Roasthouse rewards an afternoon of exploring
Story and photos by Jennifer Kaye
I love treasures, and one thing I treasure most is having time to explore the outdoors by hiking, biking, kayaking, sailing and paddle boarding. This time of year, it’s all about hiking, and the reward is almost always coming across a local brewery, winery, distillery or restaurant at the end of a strenuous day.
In February, a treasure popped up on my Facebook feed. It was notification of a five-course beer dinner at the Roasthouse Pub in Frederick. The event featured Idiom Brewing, a new brewery we had visited weeks before.
Maybe it was the “welcome course” that hooked me–tequila ceviche lychee salad, Key lime and serrano vinaigrette, dehydrated strawberries and blueberries–served with Idiom’s “What Gose Around,” Gose, a sour German beer, with key limes, coriander and Himalayan sea salt.
I was lucky to nab the last two tickets and my boyfriend agreed to spend the afternnon outdoors in Frederick before heading to dinner.
Our ritual is to earn our special dinner with a nice hike. I picked Pinecliff Park along the Monocacy River, close to the restaurant. Part of our hiking routine involves hunting for small hidden treasures, called geocaches. Geocaching is an international activity that involves tracking down hidden containers found with the help of navigation tools (my special skill as a ship captain!). There’s usually a logbook so you can record your success, and sometimes trinkets to swap. Many geocaches are placed by someone who wants to share a favorite location.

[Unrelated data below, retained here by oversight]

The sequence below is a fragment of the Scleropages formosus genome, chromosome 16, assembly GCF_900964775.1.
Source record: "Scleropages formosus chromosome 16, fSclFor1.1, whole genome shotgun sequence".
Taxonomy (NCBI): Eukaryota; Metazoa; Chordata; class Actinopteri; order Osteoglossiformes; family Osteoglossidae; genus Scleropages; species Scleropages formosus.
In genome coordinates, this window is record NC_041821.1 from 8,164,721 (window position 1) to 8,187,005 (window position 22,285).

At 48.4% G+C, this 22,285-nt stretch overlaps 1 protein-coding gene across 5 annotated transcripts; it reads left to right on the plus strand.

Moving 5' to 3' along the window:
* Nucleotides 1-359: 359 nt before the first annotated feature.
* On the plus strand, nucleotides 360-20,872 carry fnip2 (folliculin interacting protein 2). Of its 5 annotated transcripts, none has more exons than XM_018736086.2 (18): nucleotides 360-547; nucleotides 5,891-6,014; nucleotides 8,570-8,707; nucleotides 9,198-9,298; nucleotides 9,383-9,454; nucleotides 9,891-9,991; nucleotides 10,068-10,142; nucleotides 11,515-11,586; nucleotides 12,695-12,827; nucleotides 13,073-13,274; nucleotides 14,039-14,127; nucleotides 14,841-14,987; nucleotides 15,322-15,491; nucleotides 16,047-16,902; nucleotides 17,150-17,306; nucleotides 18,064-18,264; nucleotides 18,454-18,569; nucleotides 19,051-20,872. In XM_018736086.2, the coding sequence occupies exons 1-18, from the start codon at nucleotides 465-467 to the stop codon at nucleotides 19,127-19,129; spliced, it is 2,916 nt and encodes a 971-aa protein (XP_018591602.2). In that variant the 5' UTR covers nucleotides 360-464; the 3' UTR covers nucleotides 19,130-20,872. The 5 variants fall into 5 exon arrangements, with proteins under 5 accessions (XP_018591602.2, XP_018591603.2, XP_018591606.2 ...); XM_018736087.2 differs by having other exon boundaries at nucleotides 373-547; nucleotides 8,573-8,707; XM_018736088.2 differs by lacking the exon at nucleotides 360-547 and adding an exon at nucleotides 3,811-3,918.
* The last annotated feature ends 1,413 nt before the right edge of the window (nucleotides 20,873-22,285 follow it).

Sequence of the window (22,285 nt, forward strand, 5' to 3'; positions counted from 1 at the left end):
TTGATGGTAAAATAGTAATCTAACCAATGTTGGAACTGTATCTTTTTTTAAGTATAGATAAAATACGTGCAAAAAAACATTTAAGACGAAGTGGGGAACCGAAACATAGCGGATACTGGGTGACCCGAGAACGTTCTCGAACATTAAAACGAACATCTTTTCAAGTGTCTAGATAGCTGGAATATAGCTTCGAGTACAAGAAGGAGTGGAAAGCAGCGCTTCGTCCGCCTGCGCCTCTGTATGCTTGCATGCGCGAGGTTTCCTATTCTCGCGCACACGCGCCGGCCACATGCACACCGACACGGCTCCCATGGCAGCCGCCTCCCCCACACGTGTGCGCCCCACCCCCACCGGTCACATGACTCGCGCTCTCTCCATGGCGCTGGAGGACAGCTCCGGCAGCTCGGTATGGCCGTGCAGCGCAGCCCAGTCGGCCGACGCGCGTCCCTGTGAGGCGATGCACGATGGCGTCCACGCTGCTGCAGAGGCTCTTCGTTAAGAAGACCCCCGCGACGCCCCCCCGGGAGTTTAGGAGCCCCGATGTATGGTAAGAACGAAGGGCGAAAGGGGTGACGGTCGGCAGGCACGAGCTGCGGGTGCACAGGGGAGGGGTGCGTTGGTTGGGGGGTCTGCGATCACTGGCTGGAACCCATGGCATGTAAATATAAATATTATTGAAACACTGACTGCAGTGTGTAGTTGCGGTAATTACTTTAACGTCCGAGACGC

Pinecliff offered five geocaches. A nice, albeit muddy, walk through the woods brought us to four of the five. Some treasures were cached near the river, revealing how high the water had risen with the recent rains.
After the hike, we cleaned our boots and made our way to the restaurant. As we pulled up, I looked at Rich, my boyfriend, and said, “Glad we didn’t get all dressed up.” The 60-seat Roasthouse Pub on Urbana Pike is a rustic diner with bar stools, booths and tables. Two large monitors show the craft beers, many of them local, on 20 taps. While craft beer is the restaurant’s niche, their food is really the specialty.
The menu for this Idiom Beer Dinner read like a “Top Chef” episode with foams, dehydrated powders, and culinary words like cremeux and gastrique–and the dishes lived up to their fancy descriptions. The food that chef and owner Niko Negas put on the plate was amazingly beautiful, delicious and paired perfectly with the different beers. One of the servers even made a playlist of songs to accompany each course. For example, “Tequila” by the Ventures, blared during the tequila ceviche course.
Roasthouse Pub’s beer dinner was a work of art and a definitely the crowning treasure of our day.
See the blow-by-blow description of the courses below.
Chilled Wagyu beef and beet fettuccini hickory ash goat chesse stroganoff, ginger honey crisp gastrique, okra tarragon caviar, potato chip salt. Served with Golden Opportunity Imperial Amber.
Roasted vegetable gumbo, andouille, cornbread granola, habanero Jell-O. Served with Of Two Minds Double IPA.
Pan-roasted lavender butter-rubbed squab, pate and wine pickled pear stuffing, bacon ganache filled shitake and Dijon muffin, Thai curried rutabaga icing, roasted pistachios. Served with Phrased #3 New England IPA.
Dessert: Banana, oreo and coconut Napoleon cremeux, red velvet pound cake crostini, toasted hazelnut meringue. Served with In a Nutshell Porter with Coconut.